How to build a faraday cage room,earthquake prediction,survival kits for teachers - Step 2

LAS VEGAS — Faraday Future, the upstart EV automaker from Gardena, California that aims to build a series of 'rolling smartphones' to compete with the likes of Tesla just unveiled its first-ever concept car. Granted, the tingles I am feeling might be from the fact that I've consumed my weight in coffee today, here at the 2016 International CES. First off, although its a concept high-performance one-seater, it rides on FF's new Variable Platform Architecture (VPA) on which it will base all its future cars. Moreover, with this layout, FF can have one, two or three motor setups, making for front-, rear- or all-wheel drive.
While the variable chassis is all well and good, you won't spend any time interacting with it, really. Inside the FFZERO1, just like future FF production cars, the steering column has been fitted with a smartphone. That's just where the trickiness begins with the FFZERO1's white and carbon-fiber laden cabin, however. The driver sits at a perfect 45-degree angle that is most beneficial to circulation in a seat derived from NASA designs.
This is accented by FF's soon-to-be signature 'UFO line' that runs around the center of the vehicle.
Combining form and function, FF has created aero tunnels that run through the interior length of the vehicle. Amazingly, all of this was pulled together in just 18 months when the team of multidisciplinary experts from the technology, automotive, aerospace and digital content came together to create a new line of electric cars.
The FFZERO1 unveiling comes after news of FF’s plans to invest $1 billion, reportedly backed by the Chinese, in the creation of a 3 million-square-foot manufacturing facility in North Las Vegas.
Now, if you're anything like me, you're already wondering how such a team and design happened to come together so quickly and create something that seems not only promising but also industry-changing. An electromagnetic pulse (EMP) is a short burst of energy caused by either solar flares or a nuclear blast.

Because of this ability, EMP weapons have been created with the aim to destroy the enemy’s technological capabilities.
This fear has caused many preppers to invest in a Faraday Cage, giving them the means to protect their most valuable technology-based survival equipment.
A Faraday Cage, simply put, is a metal container with a lining on the inside that does not conduct electricity. In order for it to protect any electronics you place in it, the inside of the metal container must be lined with a protective cover so that your electronics cannot touch any metal. Just remember that the larger the metal container, the more protective lining you will have to invest in for your Faraday Cage to work. Let’s say you decide on making one out of a metal trash can since they are easy to find and relatively cheap while still being able to hold a fair amount of contents.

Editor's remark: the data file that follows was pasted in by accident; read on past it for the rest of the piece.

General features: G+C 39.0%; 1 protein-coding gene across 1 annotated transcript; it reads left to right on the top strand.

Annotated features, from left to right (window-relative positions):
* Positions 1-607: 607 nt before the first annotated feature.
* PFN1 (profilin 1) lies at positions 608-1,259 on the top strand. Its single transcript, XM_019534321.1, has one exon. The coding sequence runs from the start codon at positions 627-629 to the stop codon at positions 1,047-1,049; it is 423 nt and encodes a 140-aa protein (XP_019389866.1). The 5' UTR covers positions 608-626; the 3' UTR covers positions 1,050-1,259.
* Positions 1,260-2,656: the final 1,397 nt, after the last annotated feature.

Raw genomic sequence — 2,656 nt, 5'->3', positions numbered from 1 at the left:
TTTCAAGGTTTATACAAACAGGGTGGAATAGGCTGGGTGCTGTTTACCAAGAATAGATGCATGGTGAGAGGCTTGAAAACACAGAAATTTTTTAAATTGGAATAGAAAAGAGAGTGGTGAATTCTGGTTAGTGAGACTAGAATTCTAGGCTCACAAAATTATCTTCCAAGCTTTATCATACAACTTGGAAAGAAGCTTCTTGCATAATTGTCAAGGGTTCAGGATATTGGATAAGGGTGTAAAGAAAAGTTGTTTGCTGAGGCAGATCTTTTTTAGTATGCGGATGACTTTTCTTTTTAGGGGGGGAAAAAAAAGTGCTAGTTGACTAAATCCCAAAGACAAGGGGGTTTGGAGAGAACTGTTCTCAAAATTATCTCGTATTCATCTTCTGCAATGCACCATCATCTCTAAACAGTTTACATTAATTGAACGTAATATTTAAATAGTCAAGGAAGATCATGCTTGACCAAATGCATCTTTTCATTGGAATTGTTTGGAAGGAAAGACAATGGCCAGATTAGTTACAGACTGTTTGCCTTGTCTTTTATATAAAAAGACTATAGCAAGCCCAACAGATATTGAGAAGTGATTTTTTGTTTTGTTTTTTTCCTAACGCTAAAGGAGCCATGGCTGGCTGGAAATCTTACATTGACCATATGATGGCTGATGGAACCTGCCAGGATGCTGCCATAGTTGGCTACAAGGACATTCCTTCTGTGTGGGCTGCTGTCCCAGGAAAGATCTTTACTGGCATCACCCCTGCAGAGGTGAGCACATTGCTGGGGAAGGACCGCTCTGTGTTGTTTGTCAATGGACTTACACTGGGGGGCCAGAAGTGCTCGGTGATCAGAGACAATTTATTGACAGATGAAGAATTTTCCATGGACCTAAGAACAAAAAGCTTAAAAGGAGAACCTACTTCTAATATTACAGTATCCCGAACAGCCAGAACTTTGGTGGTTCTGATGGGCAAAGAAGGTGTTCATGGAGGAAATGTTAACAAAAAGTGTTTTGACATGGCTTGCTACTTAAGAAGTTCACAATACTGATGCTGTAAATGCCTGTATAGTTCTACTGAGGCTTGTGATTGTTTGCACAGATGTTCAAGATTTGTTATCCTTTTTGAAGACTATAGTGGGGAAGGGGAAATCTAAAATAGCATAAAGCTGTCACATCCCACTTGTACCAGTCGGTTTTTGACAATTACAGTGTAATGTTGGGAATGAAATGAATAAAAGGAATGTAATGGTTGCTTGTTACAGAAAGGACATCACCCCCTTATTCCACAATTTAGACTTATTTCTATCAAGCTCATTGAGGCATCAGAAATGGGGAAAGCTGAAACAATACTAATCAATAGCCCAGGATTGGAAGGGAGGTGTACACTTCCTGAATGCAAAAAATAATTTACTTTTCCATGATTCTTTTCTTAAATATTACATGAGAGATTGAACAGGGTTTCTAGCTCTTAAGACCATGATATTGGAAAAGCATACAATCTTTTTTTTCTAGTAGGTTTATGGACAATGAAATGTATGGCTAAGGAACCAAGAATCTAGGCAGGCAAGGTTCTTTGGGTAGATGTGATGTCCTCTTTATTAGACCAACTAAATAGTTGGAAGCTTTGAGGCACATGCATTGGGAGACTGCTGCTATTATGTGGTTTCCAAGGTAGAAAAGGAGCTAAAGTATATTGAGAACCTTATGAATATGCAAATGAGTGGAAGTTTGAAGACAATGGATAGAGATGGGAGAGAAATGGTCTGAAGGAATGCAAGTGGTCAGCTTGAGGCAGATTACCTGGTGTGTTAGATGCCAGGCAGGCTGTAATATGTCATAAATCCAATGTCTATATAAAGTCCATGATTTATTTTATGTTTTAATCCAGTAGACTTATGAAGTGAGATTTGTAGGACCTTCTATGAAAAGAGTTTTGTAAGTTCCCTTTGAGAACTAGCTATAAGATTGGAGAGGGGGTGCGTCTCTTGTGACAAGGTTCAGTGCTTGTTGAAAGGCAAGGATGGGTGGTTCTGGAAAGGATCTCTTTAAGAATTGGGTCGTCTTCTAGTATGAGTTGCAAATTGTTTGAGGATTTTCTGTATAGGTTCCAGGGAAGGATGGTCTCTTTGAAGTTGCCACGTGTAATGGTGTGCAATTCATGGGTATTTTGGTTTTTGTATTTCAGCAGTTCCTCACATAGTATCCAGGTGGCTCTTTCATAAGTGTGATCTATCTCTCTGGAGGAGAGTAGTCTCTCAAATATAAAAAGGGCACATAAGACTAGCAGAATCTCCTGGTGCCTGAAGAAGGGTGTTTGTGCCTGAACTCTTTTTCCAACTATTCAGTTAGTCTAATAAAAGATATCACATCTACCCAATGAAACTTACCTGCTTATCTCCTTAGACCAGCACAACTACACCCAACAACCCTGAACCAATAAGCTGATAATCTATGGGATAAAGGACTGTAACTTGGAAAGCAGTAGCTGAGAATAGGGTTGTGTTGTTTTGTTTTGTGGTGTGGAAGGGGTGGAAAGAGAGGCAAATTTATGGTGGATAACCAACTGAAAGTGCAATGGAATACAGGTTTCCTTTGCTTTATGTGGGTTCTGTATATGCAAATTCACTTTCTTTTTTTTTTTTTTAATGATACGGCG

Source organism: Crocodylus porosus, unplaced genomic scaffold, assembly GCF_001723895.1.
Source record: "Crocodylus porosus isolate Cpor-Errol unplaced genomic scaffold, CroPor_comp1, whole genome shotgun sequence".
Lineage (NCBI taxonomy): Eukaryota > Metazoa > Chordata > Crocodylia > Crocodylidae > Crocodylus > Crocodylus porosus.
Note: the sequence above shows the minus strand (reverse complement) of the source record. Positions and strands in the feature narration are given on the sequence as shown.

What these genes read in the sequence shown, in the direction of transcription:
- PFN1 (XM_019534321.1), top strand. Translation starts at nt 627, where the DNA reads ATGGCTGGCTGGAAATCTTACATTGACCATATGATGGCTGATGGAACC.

We’ve established that you are opting for a metal trash can (for the purpose of this article). Now that you have your container, you must line the inside of it with enough cardboard so that no contents will be able to touch any metal. Any electronics you consider vital in case of an emergency should go inside your soon-to-be Faraday Cage.
If you want to take extra precautions, you can opt to wrap your gathered electronic in heavy gauge aluminum foil.
Your standard 31-gallon metal trash can will be able to keep a lot of electronics safe and is a favorite container among many preppers. EMPs are a threat to modern society and many preppers base their entire bug out plans on the event of an EMP striking their city or even the majority of the United States. This simple project can be finished in under 30 minutes and will help insure that your valuable electronics will be safe from being fried by an EMP blast, which would happen without warning. More likely, however, I'm all a flutter because the brand's FFZERO1 concept race car is unbelievably cool and a glimpse into some seriously impressive things to come from Faraday Future (FF).

Essentially, it's a skateboard-style chassis with that allows FF to easily scale up or down the platform for different vehicle types.
This allows it to become the focal point for the interface between the driver and the car — from sitting behind the wheel or from inside the owner's home.
This mystical line and is, as FF put it, "intended to give the sense that this vehicle is not completely of this world." Boy, I'd say.
Apparently working nights and weekends, FF was able to take the all-digital FFZERO1 and turn it into the concept model you see today.
FF plans to break ground on this phase one investment in the next few weeks, ultimately employing 4,500 people. Mashable is redefining storytelling by documenting and shaping the digital revolution in a new voice, new formats and cutting-edge technologies to a uniquely dedicated audience of 45 million monthly unique visitors and 26 million social followers.
For example, if put into limited production, the FFZERO1 would produce 1,000 horsepower, capable of racing from 0 to 60 mph in under 3.0 seconds on the way to a top speed above 200 mph. When commanded by that smartphone, the autonomous FFZERO1 (oh, yeah, it can drive itself, too) can come retrieve the driver.
Moreover, in this electric race car, the driver wears an unique Halo Safety System with integrated head and neck support, oxygen and water supply — combined into a prototype helmet. More than accentuating the alien look of the thing, the tunnels also dramatically reduce drag and improve battery cooling.

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